The influence of that “farm-to-fork continuum” on the bioactive compounds in fruits, vegetables and grains is critical and has largely gone unstudied, he believes.

Vanamala pointed out that new cancer cases are expected to surge 57 percent worldwide in the next two decades. With most cancers containing numerous genetic alterations and the dysregulation of multiple critical cellular-signaling pathways, he doesn’t expect a “silver bullet” treatment effective against most cancers to emerge.

“Instead, research should shift toward developing prevention strategies for cancer. Accumulating evidence suggests that a diet high in plant-based foods is preventive of a variety of chronic diseases, including cancer,” he said. “A plethora of bioactive compounds—such as polyphenols, glucosinolates and carotenoids in fruits, vegetables, grains and legumes—are shown to suppress a variety of biological capabilities required for tumor growth.”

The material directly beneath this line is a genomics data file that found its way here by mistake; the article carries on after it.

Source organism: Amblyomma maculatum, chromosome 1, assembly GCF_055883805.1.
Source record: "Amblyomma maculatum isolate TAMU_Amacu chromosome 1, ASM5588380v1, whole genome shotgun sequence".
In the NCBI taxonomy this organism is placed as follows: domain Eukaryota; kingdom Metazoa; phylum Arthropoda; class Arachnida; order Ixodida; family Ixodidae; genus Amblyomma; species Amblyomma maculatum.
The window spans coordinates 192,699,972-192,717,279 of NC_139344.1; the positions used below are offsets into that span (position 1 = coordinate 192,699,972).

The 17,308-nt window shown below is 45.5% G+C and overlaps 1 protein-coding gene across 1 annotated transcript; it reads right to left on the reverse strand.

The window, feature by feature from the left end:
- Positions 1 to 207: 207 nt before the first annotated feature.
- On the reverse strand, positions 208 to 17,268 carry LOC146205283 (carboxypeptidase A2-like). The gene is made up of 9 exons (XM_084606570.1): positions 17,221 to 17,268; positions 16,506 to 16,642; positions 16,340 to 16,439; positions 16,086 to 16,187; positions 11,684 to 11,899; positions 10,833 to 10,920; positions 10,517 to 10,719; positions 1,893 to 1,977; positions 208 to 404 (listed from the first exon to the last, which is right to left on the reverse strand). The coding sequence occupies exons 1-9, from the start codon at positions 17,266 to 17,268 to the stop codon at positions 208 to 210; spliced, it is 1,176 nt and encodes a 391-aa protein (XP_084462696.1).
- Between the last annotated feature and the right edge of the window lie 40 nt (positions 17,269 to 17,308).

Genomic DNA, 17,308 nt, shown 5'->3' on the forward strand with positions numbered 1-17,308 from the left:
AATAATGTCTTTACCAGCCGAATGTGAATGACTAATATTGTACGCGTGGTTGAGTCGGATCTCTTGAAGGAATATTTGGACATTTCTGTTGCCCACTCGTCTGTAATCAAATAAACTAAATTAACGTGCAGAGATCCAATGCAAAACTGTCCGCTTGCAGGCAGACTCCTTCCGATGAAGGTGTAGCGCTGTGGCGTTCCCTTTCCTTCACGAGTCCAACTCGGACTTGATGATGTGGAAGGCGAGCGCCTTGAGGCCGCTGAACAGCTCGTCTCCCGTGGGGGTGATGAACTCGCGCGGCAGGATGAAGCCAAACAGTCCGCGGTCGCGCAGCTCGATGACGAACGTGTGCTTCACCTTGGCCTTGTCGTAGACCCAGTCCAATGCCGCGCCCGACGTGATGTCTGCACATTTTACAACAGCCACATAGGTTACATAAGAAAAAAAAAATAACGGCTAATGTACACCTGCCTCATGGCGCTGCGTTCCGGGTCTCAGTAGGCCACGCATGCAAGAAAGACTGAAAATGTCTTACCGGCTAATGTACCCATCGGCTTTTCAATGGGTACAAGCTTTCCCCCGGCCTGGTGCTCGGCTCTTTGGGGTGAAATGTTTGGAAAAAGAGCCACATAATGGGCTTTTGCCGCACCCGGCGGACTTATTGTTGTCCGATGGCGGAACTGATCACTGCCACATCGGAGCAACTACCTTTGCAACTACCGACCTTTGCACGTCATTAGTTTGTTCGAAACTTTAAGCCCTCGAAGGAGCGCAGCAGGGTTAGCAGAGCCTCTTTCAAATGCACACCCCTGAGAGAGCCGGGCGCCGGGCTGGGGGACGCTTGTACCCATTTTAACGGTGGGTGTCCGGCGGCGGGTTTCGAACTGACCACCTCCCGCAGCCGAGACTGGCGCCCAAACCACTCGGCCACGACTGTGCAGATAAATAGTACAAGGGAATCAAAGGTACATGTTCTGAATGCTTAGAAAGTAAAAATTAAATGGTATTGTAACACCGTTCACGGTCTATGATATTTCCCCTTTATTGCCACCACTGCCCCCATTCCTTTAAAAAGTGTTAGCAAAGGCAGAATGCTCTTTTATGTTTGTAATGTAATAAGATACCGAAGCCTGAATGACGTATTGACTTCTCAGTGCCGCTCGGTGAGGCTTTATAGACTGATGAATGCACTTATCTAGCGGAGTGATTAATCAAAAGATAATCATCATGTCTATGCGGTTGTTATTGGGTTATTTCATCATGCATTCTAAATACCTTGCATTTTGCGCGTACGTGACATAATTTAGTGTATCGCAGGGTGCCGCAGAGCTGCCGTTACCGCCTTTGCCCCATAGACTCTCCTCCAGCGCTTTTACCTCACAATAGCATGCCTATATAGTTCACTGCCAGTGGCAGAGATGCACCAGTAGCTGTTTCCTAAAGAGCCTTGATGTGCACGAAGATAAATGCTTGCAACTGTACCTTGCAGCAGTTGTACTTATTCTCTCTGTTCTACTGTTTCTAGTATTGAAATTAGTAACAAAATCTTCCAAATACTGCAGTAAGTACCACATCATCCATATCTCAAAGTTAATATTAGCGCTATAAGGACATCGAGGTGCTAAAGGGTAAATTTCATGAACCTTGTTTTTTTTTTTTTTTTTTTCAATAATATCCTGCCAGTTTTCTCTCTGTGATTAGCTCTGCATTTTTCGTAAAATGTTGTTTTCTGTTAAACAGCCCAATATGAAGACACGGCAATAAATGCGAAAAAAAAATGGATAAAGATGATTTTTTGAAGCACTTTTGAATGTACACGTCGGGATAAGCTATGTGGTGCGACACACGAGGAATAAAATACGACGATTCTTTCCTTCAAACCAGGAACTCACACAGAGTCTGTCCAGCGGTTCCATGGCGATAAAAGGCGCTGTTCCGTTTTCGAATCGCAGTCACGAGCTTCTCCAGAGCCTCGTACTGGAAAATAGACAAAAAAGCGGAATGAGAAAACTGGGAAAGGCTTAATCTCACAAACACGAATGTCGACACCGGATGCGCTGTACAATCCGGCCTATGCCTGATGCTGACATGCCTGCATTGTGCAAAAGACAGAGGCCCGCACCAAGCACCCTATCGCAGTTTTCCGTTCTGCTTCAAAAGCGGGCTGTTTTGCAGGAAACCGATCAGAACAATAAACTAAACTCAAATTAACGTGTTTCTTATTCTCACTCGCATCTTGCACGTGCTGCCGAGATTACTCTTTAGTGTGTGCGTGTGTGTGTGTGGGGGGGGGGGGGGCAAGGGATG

“Many practices in the farm-to-fork continuum, including preharvest methods, postharvest storage and processing, and consumer practices, affect a food’s bioactive compound content, composition and chemopreventive bioactivity,” Vanamala explained. “Food system practices may be adjusted to improve the bioactive compound profile, elevating the cancer-fighting properties of fruits, vegetables and other food products.”

For example, Vanamala said, recent studies reported that two types of bioactive compounds—polyphenols and isothiocyanates—possess cancer preventive/protective activity. “These two compounds are present in many whole foods, such as grapes, broccoli and others. However, no studies have been conducted on using farm-to-fork-function continuum on whole foods anti-cancer activity even though pre- and postharvest practices were shown to alter the content and composition of bioactive compounds.”